By Andrew North
BBC correspondent in Baghdad
Boycott calls, accusations of a massacre or of evidence being faked, and now a presidential inquiry.
The mosque complex lies in a stronghold of Moqtada Sadr
A weekend raid by US-backed Iraqi special forces has sparked some unusually bitter exchanges between Iraq's politicians and the Americans.
In response, Baghdad's provincial council says it is suspending co-operation with both the US military and embassy.
Talks on forming a new government were briefly suspended and Iraq's president has ordered an investigation into the incident.
But many believe the key to the row is the increasing tension between the US and Iraq's dominant Shia political bloc - who have led the charges against the Americans
Shia leaders have accused the Iraqi and US troops of massacring unarmed worshippers in a mosque - all of them believed to be Shia. One minister has said 37 unarmed men were killed.
The US military says no mosque was entered or damaged during the raid, which it says was carried out on a compound by 50 Iraqi special forces backed up by 25 American advisors.
In a statement, it said 16 people it describes as insurgents were killed and an Iraqi man held hostage there was freed.
TV footage and still photos showed scenes of bloody carnage
US officials also say another 18 people were detained, and there are reports one of them is a senior figure in the Mehdi militia loyal to the radical anti-American cleric Moqtada Sadr
Graphic footage shown on Iraqi TV channels of the bodies of men lying close together, apparently unarmed, have further fuelled concerns over the incident. But the Americans have suggested the scenes were faked.
"After the fact, someone went in and made the scene look different than it was," said Lt General Peter Chiarelli, the number two US commander in Iraq, when asked about accusations unarmed people in a mosque had been killed.
There has been confusion too over who controls the shadowy Iraqi force involved.
The Iraqi defence ministry has denied knowledge about the operation. But the Americans insist the operation was co-ordinated with senior Iraqi military officials.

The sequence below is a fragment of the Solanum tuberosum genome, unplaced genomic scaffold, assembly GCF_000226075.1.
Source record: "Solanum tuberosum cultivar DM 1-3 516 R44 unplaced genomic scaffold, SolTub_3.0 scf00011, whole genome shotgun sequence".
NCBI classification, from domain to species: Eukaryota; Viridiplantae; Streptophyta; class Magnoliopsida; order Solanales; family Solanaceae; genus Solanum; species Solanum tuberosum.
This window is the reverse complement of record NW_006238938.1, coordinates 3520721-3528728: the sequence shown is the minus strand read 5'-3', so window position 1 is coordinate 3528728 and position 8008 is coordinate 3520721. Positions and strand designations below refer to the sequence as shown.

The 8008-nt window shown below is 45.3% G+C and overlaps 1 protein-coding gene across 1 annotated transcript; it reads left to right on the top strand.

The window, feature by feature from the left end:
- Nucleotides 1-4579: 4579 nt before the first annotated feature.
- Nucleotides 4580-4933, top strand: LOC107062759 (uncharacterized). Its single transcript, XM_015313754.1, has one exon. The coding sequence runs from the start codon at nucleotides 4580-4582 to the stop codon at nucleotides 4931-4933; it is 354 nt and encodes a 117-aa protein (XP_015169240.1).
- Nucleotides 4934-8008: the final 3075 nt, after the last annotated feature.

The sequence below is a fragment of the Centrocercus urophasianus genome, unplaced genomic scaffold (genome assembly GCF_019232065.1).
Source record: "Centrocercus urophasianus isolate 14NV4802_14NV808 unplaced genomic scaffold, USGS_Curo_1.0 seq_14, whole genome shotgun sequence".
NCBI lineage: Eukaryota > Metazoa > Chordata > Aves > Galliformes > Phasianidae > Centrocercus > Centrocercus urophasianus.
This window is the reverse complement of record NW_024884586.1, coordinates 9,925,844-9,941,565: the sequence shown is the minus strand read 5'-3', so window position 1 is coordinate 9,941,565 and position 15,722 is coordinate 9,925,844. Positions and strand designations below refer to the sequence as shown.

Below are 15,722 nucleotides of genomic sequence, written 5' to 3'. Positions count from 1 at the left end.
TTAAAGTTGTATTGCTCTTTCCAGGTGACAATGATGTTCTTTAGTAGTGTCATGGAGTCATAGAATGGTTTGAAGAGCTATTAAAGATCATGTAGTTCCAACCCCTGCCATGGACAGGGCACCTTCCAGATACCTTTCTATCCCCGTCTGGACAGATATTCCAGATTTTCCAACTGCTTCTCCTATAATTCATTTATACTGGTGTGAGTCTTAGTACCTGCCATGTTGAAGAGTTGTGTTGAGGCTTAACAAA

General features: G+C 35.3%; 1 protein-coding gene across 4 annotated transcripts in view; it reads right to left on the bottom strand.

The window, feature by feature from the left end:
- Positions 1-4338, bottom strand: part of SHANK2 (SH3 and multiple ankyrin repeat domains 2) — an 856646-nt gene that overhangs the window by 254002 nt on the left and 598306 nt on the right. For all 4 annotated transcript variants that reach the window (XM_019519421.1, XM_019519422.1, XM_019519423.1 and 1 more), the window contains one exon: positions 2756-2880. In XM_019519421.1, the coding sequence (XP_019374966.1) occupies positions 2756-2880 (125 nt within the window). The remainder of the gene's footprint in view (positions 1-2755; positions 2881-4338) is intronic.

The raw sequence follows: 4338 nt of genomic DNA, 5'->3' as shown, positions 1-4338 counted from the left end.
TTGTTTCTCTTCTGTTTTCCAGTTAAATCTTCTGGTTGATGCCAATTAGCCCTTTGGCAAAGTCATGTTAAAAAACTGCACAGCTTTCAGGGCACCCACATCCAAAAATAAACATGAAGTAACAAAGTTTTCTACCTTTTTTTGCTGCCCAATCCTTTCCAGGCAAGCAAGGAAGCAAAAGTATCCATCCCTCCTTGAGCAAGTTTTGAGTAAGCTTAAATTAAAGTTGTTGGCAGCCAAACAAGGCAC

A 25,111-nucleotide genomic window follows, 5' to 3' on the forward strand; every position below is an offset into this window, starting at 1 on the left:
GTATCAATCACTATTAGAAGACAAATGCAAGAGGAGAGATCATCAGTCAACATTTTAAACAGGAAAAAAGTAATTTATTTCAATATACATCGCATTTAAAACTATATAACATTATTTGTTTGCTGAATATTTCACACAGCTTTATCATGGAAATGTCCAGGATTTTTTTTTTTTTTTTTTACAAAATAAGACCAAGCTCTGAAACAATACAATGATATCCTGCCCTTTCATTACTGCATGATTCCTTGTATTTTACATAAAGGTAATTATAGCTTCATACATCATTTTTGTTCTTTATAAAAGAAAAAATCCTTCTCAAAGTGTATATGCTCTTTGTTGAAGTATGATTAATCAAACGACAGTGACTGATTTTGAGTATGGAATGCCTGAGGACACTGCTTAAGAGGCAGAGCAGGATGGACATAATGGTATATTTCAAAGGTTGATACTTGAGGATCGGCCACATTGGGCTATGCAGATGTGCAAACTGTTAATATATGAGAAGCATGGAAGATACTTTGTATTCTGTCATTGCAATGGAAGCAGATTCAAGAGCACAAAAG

Many previous US operations have sparked controversy, but rarely have they generated this kind of political heat.
Some have also pointed out the contrast between the quick and vocal reaction to this incident and the lack of response from Iraqi politicians to the daily discovery of bodies around the capital, most of them believed to be victims of the continuing sectarian strife between Shias and Sunnis.
Many see this row as more about politics, at a time when months-old negotiations on forming a government between the Shias and other political groups are at a sensitive point - negotiations in which US diplomats are closely involved.
One Iraqi source with knowledge of the talks believes it is no coincidence that the first reaction of several Shia political figures to the disputed raid was to call for the Americans to hand over control of security matters to the Iraqi authorities.
"On that same day, the United Iraqi Alliance had been pushing for full control of security issues," the source said, referring to the main Shia political coalition. "That has been the key sticking point".
But UIA figures insist their reaction is motivated by concern over what took place, not politics.
"Witnesses confirm to us that the people were praying in a mosque when they were attacked," said Dr Haider al-Abadi, an adviser to Prime Minister Ibrahim al-Jaafari who is the UIA candidate to continue in the position.
"Why did the defence ministry deny any involvement?" he asked.
Anguished relatives buried the dead the following day
Another Shia figure, who asked not to be named, questioned American statements that an Iraqi dentist who had been taken hostage had been rescued.
"We are amazed by this," he said. "If someone had been kidnapped, why did the Iraqi police not know?"
But Dr Abadi admits the Shia alliance does feel under pressure from the Americans right now.
Shia leaders are not seeking confrontation, he said, but "politically, we cannot be seen to be complacent at the moment."
"If you look at the political and the security front, they [the Americans] are tightening the screw on just one side."
It is not clear how long this inquiry ordered by President Talabani to look into the raid will take.
But many see it as aimed more at reducing tensions over the incident, rather than being a comprehensive effort at finding out what happened.